Dark chocolate is chock-full of antioxidants and rich in good-for-you nutrients like healthy fats, iron, and magnesium. And while you can’t get those benefits from a sugary commercial candy bar, you can get them from these nibs made of pure organic cacao and nothing else. With no added sugar, these bites are a little bitter but perfect for hardcore dark chocolate fans.
Almond flour: Almond flour can often usually be replaced successfully with raw cashew flour. If you need to make these almond flour chocolate chip cookies nut-free, you can try replacing the almond flour with sunflower seed flour. They may take on a greenish tint, though, as the baking soda will activate the chlorophyll in the sunflower seeds, but it’s harmless.
Traditionally I’m not a huge fan of using several different gluten free flours in one recipes. I want the ingredients to be both accessible and have many different uses. So far, almond and coconut flour have become my go-tos (especially when it comes to paleo baking). If you find yourself looking for more recipes like these cookies, feel free to check out my paleo and grain free recipe categories!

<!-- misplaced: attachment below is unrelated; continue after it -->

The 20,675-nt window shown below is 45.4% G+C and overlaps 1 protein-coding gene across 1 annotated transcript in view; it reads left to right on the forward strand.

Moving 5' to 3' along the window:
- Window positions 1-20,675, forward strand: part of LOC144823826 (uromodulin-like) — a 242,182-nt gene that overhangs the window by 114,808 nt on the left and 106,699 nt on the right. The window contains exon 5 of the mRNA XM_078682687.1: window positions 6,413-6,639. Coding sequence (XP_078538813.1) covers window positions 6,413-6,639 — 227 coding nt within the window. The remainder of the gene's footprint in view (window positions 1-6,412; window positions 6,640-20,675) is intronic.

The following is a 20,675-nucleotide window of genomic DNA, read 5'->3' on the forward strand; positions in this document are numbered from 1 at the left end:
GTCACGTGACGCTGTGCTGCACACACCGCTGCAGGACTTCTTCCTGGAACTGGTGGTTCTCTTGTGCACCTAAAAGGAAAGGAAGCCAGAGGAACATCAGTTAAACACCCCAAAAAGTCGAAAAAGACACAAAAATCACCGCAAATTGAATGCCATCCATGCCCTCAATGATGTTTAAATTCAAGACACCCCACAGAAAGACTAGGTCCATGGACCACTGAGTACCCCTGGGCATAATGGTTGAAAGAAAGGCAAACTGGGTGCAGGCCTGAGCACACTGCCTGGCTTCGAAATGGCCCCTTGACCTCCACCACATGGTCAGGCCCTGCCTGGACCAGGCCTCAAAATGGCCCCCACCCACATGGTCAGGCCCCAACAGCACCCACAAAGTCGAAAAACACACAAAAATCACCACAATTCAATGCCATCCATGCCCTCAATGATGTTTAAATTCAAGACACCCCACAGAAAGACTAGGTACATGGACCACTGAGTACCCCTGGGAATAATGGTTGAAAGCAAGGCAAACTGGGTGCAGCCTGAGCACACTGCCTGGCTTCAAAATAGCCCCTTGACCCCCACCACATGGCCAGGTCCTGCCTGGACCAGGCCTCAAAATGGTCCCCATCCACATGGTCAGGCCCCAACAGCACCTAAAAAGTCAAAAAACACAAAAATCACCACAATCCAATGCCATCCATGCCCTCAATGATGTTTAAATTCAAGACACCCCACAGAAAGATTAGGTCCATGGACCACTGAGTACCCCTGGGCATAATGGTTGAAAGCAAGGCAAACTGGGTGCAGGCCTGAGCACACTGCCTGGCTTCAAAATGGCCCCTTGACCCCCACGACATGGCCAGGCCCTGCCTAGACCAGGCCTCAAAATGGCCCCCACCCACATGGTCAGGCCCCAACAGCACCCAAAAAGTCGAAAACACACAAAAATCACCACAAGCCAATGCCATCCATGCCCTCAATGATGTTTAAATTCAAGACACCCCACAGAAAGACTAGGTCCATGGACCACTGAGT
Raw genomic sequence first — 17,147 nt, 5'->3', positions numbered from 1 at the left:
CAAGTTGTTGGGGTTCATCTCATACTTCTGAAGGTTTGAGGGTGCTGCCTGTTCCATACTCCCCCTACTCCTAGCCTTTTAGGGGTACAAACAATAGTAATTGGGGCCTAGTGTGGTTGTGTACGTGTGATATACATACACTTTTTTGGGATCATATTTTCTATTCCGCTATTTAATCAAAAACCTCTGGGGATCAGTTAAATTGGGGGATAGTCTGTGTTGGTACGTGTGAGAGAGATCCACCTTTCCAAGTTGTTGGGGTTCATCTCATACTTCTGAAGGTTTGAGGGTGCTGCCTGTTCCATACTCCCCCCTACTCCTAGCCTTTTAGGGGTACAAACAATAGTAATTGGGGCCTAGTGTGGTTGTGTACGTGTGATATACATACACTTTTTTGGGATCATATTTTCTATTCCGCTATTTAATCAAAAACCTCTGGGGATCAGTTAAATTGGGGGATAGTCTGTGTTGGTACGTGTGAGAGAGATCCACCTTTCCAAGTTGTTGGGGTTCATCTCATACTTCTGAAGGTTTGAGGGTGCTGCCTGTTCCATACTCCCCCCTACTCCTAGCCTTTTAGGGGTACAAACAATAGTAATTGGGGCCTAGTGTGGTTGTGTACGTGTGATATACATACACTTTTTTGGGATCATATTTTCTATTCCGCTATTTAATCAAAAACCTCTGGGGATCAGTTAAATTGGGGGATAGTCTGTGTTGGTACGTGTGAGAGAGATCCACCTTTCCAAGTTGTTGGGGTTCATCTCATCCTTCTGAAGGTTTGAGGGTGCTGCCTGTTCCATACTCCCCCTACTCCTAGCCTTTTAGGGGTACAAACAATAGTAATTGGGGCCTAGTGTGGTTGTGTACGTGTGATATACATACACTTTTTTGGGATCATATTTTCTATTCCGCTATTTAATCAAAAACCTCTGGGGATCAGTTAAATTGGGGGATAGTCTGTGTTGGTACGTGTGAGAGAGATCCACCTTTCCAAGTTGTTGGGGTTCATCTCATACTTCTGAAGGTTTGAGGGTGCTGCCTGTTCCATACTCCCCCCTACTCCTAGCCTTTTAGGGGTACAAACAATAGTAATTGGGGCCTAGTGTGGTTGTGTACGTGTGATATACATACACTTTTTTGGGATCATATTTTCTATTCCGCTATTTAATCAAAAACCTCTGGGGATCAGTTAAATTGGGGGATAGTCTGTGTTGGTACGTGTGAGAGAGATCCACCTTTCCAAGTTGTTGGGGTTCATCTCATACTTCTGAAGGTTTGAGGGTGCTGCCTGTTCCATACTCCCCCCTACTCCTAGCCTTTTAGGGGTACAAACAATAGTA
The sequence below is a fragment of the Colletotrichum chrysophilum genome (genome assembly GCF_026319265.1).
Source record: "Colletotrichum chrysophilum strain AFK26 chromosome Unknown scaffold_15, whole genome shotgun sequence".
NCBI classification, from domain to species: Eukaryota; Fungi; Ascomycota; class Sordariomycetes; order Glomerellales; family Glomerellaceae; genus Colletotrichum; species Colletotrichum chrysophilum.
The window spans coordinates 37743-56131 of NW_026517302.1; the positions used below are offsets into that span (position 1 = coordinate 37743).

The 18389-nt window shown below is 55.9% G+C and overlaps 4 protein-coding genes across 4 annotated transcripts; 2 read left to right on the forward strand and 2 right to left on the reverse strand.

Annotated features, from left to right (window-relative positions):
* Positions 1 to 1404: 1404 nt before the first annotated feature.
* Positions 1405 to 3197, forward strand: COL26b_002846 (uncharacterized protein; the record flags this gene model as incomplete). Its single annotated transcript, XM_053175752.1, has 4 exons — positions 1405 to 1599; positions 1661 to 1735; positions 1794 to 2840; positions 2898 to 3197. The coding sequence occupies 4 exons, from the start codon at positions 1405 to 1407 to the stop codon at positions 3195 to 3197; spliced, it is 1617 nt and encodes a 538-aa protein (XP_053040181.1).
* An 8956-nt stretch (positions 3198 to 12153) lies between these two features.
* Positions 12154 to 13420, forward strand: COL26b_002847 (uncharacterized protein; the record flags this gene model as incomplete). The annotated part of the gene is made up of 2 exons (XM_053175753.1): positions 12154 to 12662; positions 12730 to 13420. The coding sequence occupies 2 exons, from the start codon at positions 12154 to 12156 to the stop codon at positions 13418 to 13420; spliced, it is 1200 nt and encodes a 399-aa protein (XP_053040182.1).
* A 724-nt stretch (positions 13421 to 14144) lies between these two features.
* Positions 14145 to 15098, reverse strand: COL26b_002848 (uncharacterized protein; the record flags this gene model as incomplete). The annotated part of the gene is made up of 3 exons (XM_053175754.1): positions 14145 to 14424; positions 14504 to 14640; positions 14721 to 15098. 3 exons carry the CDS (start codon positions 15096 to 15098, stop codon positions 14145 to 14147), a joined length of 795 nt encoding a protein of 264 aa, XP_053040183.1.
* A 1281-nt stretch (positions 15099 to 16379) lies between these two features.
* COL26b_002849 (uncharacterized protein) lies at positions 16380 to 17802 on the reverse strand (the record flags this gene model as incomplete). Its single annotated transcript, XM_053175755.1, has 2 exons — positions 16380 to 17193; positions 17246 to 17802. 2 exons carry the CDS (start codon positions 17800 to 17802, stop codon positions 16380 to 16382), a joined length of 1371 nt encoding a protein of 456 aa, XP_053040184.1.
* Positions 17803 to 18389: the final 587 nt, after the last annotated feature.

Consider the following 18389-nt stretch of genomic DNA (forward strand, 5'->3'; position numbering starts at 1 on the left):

This leafy green is packed full of essential nutrients including vitamin C, A, E, K, B6, folate, potassium, manganese, thiamin, riboflavin, calcium and iron, to name just a few. Because of this, broccoli is a great addition to almost any paleo meal and has also been shown to be particularly beneficial in reducing the risk of developing certain types of cancers due to its anti-inflammatory and detoxifying nature.
×